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Art

Colorful Installations of Spray Paint and Mesh Form Connections Between the Analog and Digital Worlds

July 23, 2018

Sasha Bogojev

Installation in Old Stone House, Kagkatika for Paxos Contemporary Art Project (2018), all images courtesy of Quintessenz

Installation in Old Stone House, Kagkatika for Paxos Contemporary Art Project (2018), all images courtesy of Quintessenz

Hanover and Berlin-based art duo Quintessenz recently completed a large-scale installation for the newly funded Paxos Contemporary Art Project, which is currently taking place on the island of Paxos in the Adriatic sea. Although designed to be appreciated and enjoyed in person, the images of their intervention created inside of a 400-year-old ruin are quickly becoming viral due to the work’s strong contrast against the historic setting.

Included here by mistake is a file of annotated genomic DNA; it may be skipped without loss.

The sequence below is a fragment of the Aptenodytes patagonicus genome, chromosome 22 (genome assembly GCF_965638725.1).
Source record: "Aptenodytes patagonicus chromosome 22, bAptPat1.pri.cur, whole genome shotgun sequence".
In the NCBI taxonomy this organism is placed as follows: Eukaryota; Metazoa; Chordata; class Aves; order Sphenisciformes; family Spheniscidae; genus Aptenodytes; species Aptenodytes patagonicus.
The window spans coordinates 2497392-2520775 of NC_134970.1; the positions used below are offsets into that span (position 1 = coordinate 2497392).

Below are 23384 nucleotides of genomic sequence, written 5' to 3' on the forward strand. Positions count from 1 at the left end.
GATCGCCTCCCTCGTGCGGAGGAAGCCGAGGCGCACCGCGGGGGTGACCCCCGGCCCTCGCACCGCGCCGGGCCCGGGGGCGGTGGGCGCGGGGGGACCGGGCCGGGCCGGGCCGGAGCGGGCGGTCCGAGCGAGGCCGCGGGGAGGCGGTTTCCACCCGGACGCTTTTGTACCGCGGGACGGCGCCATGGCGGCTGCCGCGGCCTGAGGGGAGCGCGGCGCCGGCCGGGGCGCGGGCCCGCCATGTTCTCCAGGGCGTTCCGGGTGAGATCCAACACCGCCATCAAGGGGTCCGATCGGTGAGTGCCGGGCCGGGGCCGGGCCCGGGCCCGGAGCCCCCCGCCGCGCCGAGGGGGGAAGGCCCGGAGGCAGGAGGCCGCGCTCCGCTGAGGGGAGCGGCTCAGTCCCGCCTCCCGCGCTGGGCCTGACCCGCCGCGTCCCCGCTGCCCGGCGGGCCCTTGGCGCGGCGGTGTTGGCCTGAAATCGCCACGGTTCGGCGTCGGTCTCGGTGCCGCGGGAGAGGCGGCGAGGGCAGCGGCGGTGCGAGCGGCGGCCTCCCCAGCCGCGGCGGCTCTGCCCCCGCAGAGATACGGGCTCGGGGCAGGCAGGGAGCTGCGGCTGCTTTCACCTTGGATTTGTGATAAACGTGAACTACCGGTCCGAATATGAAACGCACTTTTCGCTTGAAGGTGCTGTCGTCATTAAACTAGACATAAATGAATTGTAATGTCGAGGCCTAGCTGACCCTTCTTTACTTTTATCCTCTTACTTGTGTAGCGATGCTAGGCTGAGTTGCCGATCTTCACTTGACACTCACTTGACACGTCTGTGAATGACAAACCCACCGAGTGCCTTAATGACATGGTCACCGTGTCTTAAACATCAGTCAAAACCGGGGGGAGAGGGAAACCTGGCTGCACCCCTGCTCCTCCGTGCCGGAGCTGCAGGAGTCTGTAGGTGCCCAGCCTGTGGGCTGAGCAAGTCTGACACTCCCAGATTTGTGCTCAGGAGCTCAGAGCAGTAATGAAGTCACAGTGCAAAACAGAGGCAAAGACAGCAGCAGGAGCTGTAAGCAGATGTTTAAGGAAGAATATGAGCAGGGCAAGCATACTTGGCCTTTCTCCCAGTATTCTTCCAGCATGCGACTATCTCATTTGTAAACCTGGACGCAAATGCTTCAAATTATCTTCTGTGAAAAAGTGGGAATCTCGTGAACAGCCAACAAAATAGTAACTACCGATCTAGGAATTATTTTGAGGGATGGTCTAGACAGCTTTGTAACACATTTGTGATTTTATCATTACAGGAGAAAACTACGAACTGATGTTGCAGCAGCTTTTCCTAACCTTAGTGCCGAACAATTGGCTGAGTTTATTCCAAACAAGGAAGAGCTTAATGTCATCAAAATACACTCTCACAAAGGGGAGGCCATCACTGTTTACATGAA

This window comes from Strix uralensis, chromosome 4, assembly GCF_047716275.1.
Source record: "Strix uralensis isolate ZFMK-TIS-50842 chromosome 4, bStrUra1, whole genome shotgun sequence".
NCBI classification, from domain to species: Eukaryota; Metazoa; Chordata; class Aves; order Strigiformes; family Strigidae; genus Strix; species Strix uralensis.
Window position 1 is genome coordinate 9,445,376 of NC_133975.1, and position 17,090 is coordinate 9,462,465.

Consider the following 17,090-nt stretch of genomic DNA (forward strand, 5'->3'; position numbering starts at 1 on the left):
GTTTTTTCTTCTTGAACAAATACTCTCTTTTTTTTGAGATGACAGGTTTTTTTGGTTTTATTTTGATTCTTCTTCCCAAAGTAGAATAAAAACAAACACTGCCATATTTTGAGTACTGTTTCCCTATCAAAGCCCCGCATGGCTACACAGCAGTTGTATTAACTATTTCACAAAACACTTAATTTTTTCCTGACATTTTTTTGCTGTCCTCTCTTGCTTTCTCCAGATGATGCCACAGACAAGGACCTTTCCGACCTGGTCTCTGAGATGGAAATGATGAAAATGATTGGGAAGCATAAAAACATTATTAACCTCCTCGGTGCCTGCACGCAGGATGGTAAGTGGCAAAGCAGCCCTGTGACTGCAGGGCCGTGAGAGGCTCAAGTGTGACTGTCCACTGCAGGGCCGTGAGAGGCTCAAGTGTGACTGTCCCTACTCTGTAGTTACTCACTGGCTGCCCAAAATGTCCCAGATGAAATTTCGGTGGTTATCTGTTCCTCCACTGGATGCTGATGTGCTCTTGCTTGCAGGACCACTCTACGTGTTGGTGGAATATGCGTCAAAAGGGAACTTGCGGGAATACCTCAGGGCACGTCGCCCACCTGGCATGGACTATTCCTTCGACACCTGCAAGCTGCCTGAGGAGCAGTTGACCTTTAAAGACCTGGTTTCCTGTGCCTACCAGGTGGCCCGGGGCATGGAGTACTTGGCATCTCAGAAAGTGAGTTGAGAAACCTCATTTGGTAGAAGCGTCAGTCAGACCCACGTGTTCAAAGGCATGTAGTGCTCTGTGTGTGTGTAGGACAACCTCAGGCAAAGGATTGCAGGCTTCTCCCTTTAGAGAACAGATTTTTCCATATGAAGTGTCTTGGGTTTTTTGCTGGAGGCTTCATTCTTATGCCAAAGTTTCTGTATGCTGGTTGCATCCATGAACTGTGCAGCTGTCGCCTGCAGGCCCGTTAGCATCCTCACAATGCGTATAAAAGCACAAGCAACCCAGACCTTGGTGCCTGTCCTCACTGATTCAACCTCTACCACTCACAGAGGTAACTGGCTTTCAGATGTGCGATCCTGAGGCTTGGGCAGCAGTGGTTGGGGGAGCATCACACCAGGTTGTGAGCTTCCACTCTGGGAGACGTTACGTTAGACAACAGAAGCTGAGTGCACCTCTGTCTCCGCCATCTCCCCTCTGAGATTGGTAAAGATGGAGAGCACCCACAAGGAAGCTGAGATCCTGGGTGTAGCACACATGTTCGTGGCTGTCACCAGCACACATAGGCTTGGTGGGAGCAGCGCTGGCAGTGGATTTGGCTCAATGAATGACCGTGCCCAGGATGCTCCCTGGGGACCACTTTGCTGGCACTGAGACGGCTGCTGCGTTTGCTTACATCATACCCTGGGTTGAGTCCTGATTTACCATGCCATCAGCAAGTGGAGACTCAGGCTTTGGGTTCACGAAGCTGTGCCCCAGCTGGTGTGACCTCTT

With roots in both graffiti and chromatics, Thomas Granseuer and Tomislav Topic of Quintessenz combine aspects of spray paint, textiles, installation, and the digital image in their work. Their large site-specific works and facade murals often uses shape as the main inspiration, while also borrowing aesthetic elements found on location.

The duo transform spaces into frameworks for presenting their abstract creations and challenging the spectator’s perception. These ideas are present in their recent installation Flickering Lights, which was was created for Fashion Week Berlin back in January 2018, and Pardis Perdus installed in Les Baux-de-Provence, France in 2017.  In both of those installations, and their latest piece in Paxos, the artists use dyed or spray painted fabric in a range of layers as a way to interact with light conditions and points of view. The one-ton construction Flickering Lights was suspended in a large hall of Panorama Berlin from over 32,000 square feet of fabric and dyed with over 200 gallons of paint.